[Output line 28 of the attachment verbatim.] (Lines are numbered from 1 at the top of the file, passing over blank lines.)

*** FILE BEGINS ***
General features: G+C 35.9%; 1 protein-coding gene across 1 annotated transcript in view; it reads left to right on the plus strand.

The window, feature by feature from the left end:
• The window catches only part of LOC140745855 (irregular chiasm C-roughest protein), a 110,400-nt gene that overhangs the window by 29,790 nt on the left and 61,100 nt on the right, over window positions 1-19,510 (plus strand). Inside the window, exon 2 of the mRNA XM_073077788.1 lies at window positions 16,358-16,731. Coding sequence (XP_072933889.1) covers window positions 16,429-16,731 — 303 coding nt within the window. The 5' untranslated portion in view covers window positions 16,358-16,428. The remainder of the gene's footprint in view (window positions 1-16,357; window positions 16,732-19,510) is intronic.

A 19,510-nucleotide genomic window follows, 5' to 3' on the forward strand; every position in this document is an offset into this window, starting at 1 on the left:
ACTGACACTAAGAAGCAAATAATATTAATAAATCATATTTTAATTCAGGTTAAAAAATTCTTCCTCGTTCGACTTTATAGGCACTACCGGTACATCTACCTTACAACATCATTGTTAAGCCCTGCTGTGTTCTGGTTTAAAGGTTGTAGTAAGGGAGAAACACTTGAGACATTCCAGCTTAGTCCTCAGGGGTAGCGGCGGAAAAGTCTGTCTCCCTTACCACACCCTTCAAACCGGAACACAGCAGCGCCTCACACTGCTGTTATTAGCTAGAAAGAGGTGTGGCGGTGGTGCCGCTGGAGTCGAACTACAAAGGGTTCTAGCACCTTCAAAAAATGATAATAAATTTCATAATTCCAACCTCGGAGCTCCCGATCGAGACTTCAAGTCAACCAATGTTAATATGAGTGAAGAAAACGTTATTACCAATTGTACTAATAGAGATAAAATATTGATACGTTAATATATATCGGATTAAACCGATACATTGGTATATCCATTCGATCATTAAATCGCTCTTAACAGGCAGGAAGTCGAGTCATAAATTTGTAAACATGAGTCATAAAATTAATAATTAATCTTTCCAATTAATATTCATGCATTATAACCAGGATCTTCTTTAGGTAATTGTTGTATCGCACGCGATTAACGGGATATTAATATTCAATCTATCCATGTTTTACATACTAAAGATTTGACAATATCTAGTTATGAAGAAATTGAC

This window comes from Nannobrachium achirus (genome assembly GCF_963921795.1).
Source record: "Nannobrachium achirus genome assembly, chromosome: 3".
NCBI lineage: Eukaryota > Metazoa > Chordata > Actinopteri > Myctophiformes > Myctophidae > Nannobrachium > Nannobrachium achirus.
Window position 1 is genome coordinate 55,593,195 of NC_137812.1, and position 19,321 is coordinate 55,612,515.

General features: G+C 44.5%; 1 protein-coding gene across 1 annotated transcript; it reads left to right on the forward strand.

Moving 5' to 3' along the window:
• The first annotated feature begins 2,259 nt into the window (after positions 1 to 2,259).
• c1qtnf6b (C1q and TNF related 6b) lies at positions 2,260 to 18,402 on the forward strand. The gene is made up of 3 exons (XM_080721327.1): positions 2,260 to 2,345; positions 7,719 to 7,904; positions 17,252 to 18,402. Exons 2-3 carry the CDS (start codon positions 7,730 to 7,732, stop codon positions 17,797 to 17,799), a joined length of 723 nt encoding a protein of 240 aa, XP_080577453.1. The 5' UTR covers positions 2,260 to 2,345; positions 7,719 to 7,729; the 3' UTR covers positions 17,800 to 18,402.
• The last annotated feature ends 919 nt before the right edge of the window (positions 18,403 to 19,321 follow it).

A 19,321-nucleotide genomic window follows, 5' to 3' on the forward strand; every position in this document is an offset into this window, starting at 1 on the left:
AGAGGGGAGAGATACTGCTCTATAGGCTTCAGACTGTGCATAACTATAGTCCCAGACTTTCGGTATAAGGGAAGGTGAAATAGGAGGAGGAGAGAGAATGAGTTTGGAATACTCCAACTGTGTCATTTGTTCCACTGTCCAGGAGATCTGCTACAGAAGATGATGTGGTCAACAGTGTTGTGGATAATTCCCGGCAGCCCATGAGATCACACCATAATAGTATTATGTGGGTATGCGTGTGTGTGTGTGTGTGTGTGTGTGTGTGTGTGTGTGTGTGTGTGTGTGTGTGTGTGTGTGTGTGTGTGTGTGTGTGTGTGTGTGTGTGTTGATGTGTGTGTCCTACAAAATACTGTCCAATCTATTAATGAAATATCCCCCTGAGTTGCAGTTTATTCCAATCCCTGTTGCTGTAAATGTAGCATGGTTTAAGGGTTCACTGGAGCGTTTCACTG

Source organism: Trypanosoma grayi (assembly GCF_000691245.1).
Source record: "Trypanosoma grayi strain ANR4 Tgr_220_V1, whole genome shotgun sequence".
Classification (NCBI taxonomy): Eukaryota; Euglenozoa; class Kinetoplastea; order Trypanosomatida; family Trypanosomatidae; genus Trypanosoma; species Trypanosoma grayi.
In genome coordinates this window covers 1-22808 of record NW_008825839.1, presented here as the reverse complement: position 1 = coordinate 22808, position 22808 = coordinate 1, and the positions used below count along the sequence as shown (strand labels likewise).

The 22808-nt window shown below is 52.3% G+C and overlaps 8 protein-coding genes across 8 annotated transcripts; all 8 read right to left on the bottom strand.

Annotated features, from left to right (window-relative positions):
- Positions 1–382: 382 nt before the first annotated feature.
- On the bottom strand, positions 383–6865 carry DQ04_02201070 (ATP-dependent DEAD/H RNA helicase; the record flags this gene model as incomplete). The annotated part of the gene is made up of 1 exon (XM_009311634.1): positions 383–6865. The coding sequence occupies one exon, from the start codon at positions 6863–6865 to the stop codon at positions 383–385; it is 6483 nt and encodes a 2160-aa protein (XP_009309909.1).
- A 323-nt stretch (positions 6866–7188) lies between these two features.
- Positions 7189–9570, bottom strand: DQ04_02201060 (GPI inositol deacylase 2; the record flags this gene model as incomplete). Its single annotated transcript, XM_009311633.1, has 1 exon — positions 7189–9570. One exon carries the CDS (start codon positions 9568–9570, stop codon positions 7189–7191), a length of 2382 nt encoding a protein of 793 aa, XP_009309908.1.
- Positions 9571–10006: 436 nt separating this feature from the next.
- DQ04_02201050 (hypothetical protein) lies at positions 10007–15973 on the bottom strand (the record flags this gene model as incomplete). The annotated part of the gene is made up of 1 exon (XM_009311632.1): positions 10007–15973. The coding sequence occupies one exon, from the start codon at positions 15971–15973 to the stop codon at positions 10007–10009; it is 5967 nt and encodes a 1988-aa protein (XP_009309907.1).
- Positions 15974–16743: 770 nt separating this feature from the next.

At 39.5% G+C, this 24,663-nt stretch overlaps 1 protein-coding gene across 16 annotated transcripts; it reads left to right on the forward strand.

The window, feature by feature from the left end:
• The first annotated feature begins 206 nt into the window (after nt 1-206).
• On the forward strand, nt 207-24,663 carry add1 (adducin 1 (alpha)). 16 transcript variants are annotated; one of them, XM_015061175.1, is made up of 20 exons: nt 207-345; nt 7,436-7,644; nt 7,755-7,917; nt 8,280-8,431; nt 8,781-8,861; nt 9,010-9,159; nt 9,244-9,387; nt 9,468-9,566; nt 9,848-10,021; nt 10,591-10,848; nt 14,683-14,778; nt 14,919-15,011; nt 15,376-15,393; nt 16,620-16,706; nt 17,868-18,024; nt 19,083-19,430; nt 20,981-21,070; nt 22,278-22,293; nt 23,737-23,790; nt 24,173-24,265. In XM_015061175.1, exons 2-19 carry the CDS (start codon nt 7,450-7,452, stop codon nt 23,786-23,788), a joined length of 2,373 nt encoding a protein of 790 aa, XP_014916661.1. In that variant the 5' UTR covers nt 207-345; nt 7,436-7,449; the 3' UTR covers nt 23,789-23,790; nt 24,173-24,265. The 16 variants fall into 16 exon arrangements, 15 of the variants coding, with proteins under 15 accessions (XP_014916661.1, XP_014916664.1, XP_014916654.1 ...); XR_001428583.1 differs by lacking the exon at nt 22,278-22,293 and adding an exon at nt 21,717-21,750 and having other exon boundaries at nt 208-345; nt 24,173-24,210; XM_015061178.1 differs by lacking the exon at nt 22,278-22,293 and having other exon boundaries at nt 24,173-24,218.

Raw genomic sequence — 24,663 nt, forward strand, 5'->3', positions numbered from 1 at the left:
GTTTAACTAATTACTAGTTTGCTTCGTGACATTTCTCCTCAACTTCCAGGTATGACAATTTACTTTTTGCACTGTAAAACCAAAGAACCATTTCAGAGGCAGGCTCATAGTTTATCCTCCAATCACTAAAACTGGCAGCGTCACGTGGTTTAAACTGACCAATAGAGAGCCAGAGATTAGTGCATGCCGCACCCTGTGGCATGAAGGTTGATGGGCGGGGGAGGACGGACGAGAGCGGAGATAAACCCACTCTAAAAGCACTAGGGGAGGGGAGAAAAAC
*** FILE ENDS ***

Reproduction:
- DQ04_02201050 (hypothetical protein) lies at positions 10007–15973 on the bottom strand (the record flags this gene model as incomplete). The annotated part of the gene is made up of 1 exon (XM_009311632.1): positions 10007–15973. The coding sequence occupies one exon, from the start codon at positions 15971–15973 to the stop codon at positions 10007–10009; it is 5967 nt and encodes a 1988-aa protein (XP_009309907.1).